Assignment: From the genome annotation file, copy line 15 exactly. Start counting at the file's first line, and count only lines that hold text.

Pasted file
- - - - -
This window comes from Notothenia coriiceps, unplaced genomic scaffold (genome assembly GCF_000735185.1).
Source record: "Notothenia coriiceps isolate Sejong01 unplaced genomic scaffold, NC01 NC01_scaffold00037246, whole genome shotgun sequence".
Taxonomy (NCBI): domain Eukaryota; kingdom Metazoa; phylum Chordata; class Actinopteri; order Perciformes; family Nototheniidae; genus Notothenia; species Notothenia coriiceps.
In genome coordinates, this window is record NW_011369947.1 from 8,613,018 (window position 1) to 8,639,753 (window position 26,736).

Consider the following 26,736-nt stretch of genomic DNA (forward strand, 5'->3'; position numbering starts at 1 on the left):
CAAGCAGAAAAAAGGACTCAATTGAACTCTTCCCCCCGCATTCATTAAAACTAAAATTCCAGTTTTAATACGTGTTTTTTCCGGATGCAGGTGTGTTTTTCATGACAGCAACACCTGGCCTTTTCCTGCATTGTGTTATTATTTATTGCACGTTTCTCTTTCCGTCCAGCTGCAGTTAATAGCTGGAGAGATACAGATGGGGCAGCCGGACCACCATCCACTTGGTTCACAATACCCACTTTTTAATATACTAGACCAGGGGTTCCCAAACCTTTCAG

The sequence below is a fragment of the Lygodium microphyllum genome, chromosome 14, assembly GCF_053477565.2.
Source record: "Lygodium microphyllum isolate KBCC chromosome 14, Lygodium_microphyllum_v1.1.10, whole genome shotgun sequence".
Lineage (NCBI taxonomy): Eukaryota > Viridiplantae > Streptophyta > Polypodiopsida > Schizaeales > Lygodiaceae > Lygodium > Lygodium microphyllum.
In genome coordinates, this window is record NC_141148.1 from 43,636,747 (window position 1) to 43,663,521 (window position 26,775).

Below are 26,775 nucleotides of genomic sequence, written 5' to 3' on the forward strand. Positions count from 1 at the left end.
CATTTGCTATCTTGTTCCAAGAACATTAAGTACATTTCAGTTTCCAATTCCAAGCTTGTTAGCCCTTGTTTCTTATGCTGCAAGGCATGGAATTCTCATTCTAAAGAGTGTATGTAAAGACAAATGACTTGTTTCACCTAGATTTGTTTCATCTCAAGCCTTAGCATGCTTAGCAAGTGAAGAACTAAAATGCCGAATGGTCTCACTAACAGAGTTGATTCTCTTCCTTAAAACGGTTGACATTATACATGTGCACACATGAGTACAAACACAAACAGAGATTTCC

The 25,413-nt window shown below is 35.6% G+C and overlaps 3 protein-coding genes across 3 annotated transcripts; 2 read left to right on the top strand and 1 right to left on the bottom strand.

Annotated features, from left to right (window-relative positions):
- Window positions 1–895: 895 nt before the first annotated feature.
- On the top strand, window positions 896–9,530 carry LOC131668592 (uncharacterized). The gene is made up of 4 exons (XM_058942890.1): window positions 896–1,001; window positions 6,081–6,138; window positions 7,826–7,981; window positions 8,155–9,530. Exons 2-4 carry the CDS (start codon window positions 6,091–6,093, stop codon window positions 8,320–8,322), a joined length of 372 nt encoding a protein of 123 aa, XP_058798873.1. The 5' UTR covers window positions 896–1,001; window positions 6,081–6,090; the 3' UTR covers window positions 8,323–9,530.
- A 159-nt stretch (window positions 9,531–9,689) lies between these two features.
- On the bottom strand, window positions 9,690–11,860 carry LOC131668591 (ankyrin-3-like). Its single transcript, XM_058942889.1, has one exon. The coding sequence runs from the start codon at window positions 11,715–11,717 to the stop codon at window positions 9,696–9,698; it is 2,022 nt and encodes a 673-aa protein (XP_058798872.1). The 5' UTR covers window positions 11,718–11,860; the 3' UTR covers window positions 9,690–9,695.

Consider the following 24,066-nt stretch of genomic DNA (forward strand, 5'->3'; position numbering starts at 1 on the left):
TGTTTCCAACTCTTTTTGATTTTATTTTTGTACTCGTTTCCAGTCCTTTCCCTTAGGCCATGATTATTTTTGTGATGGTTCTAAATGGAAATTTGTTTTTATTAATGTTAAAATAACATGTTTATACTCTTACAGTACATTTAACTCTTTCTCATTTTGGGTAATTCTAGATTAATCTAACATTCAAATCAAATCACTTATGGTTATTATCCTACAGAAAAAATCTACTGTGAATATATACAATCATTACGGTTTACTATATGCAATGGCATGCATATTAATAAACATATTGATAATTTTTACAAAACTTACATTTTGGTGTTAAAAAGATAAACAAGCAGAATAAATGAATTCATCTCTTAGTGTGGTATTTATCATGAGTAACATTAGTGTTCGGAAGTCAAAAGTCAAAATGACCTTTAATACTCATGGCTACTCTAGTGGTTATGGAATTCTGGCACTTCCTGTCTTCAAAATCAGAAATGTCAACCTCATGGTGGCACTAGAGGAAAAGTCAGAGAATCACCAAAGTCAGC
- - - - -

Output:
- Window positions 1–895: 895 nt before the first annotated feature.